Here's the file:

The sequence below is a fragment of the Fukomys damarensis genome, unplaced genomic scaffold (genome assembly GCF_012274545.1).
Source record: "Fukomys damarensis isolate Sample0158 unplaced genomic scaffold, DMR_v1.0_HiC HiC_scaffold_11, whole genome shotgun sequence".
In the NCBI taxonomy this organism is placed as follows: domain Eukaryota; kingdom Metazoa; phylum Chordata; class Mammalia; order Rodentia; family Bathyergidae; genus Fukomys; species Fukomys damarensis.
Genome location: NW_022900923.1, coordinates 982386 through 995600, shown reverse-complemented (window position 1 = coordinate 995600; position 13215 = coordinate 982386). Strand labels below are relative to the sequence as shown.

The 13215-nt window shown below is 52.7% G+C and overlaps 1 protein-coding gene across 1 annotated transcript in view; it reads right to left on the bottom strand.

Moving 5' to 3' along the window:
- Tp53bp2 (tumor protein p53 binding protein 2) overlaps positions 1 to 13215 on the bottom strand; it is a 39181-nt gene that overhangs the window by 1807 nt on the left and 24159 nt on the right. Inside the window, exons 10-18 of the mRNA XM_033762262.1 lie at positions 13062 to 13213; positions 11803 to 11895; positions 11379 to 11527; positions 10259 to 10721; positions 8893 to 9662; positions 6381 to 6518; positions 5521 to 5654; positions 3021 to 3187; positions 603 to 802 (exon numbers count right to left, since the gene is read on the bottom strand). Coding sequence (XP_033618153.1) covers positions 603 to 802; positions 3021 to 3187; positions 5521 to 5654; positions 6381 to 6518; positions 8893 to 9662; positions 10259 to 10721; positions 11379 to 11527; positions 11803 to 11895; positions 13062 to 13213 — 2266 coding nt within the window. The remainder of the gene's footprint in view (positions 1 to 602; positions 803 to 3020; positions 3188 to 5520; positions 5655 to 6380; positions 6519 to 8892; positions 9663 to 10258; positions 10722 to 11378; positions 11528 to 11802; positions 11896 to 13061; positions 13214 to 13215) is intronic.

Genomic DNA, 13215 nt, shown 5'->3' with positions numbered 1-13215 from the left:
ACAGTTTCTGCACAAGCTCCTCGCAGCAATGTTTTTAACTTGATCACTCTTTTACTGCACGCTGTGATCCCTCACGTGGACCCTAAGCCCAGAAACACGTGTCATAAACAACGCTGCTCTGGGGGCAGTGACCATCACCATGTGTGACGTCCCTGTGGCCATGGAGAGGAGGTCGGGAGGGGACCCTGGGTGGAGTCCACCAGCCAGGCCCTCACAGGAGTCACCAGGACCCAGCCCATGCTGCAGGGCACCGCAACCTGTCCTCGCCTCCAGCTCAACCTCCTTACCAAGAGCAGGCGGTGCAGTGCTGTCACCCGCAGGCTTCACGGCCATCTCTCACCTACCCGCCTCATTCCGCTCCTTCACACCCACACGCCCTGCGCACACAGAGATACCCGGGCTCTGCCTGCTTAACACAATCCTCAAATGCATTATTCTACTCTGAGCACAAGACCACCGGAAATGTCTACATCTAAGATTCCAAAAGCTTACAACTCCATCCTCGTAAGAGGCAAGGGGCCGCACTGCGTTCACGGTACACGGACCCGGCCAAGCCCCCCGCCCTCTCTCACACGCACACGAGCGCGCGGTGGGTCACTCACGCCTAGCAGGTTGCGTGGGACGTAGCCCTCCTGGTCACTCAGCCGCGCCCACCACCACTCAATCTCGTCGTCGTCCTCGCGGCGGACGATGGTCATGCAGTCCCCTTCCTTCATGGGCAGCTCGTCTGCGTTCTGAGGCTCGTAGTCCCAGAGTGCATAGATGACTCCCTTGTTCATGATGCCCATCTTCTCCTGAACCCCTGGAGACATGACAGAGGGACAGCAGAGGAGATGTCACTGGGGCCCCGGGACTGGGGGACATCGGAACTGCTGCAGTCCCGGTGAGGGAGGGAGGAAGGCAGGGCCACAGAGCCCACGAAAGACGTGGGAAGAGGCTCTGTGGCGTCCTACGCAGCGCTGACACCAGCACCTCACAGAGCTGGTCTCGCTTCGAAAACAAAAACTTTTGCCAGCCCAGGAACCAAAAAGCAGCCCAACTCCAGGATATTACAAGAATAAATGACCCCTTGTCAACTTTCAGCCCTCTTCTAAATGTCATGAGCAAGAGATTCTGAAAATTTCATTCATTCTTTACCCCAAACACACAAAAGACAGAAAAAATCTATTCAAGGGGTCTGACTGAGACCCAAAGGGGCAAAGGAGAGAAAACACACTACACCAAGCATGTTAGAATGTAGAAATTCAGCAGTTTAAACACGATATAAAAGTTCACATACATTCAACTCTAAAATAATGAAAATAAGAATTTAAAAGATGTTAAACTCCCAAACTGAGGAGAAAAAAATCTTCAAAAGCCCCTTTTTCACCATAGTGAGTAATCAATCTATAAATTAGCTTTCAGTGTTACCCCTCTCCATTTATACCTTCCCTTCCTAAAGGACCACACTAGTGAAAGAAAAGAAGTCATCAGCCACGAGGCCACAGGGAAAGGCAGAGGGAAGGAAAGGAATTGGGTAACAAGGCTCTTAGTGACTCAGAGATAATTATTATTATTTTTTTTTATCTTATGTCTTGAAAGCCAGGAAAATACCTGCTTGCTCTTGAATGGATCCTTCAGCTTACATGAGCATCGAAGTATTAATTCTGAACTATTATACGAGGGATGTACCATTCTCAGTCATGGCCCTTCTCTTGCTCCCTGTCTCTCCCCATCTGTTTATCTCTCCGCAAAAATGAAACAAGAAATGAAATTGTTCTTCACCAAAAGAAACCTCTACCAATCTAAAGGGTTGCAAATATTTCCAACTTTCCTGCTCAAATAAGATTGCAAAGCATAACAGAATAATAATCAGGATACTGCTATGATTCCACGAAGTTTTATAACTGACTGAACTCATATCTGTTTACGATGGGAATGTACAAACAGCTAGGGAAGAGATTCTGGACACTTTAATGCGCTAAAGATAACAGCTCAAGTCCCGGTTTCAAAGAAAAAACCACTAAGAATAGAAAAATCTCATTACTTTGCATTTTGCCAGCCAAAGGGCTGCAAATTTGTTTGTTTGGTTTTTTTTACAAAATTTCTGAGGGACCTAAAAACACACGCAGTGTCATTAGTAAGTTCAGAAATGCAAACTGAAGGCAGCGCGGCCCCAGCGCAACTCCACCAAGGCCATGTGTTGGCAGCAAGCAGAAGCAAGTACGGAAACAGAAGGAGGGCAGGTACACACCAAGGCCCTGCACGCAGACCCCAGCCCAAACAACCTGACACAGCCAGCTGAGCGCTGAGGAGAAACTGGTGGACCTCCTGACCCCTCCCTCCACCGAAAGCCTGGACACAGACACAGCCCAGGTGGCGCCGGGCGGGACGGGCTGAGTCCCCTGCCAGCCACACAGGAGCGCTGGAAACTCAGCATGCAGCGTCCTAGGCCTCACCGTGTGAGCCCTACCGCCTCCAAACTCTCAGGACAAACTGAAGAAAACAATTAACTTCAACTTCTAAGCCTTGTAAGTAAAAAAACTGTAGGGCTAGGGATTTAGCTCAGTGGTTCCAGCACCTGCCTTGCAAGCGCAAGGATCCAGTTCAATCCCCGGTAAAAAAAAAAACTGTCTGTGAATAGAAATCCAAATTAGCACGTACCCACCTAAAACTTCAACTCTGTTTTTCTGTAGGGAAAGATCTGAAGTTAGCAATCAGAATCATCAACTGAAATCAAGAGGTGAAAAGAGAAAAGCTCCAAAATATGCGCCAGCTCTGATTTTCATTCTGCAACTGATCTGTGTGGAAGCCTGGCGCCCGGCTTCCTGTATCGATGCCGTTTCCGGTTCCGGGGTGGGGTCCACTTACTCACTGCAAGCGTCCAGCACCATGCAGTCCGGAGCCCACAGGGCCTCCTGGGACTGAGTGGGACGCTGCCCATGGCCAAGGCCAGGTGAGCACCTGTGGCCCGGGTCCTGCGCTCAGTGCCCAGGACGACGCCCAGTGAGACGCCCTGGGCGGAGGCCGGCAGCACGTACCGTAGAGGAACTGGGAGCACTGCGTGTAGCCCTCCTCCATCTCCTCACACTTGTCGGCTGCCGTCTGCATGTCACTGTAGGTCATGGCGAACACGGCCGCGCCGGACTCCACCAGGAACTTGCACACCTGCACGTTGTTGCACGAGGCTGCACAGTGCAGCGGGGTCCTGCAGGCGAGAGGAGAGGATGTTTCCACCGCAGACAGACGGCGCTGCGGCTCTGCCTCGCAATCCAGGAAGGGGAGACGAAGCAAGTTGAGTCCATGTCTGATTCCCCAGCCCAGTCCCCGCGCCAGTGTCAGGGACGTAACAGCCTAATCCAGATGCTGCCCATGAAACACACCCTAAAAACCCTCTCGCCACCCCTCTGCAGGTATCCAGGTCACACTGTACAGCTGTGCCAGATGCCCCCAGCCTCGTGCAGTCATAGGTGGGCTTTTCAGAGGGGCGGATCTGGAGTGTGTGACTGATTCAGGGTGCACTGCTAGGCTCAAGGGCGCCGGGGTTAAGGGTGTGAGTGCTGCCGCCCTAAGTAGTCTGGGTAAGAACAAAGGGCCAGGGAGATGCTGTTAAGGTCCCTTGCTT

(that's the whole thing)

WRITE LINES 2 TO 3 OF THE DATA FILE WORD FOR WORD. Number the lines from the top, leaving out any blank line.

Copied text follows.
Source record: "Fukomys damarensis isolate Sample0158 unplaced genomic scaffold, DMR_v1.0_HiC HiC_scaffold_11, whole genome shotgun sequence".
In the NCBI taxonomy this organism is placed as follows: domain Eukaryota; kingdom Metazoa; phylum Chordata; class Mammalia; order Rodentia; family Bathyergidae; genus Fukomys; species Fukomys damarensis.